There are a lot of white people in the Midwest, especially in rural areas (notice, my kids are also white, but they barely realize it. What this means is that the color of a person’s skin tells you very little of their actual history and story. Ask questions, listen, be slow to judge).

Parents and students respond with more excitement to the prospect of a Starbucks on campus (as opposed to all the way across the street) than they do to a $15 YEARLY membership at a club that provides bikes, kayaks, paddle boards, sports equipment, and intramural teams to join. Or than they do to pretty much every other thing mentioned on tour. Starbucks is very important.

Click here to read the rest and to share your own observations: Third Culture Kids, College, and Culture Shock

Painting Pictures: Transitioning Globally to University

painting pictures1Today’s Painting Pictures is brought to you by Janneke Jellema, one of my favorite twitter peeps. Come to think of it, we met on Twitter, I think(?). I read this and wanted to post it right away, found myself impatiently waiting for Tuesday when I could hit the ‘publish’ button and share it with you. She is full of wisdom, great links, and a supportive and encouraging spirit. This piece is filled with practical advice as well as the ups and downs of being a TCK. I know you will find it as helpful as I do.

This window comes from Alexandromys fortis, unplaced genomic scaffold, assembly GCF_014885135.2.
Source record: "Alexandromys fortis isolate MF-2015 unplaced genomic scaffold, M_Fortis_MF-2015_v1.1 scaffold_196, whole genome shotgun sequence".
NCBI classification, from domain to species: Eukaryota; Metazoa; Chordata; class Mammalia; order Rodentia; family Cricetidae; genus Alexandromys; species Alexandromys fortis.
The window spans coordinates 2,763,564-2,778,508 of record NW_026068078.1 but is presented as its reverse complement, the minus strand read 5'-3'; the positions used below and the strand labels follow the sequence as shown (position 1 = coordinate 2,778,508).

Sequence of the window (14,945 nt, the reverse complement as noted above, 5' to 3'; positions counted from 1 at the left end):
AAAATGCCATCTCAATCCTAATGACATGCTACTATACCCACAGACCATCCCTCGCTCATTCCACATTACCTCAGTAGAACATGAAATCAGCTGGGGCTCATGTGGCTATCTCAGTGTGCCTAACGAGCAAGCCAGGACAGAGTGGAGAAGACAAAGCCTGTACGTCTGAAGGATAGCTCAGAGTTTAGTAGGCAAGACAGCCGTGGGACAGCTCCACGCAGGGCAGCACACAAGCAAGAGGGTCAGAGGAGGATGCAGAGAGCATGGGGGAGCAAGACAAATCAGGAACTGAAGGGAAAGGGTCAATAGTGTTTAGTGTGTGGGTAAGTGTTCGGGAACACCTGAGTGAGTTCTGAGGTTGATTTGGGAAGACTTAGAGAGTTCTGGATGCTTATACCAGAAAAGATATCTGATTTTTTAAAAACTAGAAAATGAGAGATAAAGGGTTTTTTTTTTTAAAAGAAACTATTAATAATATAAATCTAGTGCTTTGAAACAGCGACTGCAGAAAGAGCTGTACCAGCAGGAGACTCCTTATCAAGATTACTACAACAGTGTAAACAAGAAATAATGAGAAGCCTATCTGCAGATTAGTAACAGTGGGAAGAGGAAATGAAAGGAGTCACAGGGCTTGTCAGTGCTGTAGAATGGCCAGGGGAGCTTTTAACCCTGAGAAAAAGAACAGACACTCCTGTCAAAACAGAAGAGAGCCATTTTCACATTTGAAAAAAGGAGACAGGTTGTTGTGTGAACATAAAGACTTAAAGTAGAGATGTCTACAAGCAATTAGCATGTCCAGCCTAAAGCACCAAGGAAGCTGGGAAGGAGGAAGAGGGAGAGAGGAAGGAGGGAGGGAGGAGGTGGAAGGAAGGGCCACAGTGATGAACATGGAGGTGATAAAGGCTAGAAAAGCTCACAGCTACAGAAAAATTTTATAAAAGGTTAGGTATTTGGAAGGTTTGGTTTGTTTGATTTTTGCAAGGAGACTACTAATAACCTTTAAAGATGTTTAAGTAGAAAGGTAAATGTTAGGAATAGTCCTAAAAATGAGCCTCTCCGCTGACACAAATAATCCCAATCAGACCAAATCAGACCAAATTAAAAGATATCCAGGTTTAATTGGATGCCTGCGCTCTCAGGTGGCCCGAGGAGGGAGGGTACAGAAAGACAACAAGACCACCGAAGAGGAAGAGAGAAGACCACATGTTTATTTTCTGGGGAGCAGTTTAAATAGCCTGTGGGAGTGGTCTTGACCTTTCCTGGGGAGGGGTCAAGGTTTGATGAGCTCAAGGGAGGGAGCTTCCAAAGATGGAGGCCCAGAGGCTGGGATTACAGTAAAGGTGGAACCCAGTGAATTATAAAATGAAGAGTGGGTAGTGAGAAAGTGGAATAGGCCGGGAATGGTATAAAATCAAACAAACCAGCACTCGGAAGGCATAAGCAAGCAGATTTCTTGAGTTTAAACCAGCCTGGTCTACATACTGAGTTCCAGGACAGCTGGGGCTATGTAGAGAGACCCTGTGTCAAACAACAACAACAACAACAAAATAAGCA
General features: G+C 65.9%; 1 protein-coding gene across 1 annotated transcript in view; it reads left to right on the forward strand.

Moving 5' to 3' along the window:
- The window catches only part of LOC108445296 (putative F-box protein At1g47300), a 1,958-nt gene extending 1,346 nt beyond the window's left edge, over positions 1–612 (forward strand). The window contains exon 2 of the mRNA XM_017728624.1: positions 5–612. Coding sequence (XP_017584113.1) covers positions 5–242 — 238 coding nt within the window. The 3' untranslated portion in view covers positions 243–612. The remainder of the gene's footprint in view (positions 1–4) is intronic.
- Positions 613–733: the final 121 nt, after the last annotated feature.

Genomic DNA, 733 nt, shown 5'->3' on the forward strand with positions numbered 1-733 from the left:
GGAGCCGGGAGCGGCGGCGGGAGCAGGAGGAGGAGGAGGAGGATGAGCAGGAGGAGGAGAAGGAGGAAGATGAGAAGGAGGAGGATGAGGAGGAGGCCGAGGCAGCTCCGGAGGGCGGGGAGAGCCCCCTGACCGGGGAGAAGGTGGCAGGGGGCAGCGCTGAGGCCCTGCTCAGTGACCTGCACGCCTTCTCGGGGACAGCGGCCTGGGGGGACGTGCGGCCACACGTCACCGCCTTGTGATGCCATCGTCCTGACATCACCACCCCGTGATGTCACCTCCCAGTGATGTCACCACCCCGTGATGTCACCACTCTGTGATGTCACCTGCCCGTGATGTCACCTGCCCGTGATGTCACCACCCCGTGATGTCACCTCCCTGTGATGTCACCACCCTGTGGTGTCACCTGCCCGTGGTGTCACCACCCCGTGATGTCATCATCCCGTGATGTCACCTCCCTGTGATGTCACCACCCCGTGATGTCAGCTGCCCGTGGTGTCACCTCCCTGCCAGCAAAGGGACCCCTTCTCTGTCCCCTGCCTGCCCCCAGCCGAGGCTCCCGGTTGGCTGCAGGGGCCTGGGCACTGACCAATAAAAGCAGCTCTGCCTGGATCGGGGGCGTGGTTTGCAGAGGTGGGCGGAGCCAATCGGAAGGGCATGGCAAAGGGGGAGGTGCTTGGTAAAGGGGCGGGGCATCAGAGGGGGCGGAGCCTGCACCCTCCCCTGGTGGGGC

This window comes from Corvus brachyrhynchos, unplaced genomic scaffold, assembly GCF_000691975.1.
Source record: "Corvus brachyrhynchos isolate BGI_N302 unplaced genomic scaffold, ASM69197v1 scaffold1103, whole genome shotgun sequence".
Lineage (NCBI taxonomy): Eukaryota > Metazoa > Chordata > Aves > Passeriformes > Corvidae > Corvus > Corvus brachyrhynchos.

Transitioning Globally to University

My life changed drastically when I took an aeroplane from Harare, Zimbabwe to Schiphol international airport, Amsterdam in the Netherlands. I left my parents, brothers and sister behind. All that was familiar: my friends, my bicycle, my youth in Africa and lots more. The destination was known. My whole life while I grew up as blond girl with blue eyes in Zambia, Malawi and Zimbabwe, being “different” was the name of the game. On my ID card in Zimbabwe it said “alien”. That’s really great when you are a teenager! We were taught that we were Dutch, it’s the language we spoke at home, the Netherlands was the country we went to on leave. I was proud of my clogs and I loved the Dutch tulips. So I thought I knew the country I was to go to university in. I thought I knew the country of destination.

I was totally unprepared for the (reverse) culture shock that I would have. Totally unprepared for the loneliness, feeling out of place, not knowing the rules and norms, and the depression that set in. Did my fellow students or my lecturers notice the above? Did they see the loneliness? No they did not. Many times they did not understand my stories about my African youth so I stopped telling these stories. I just did not talk about it anymore.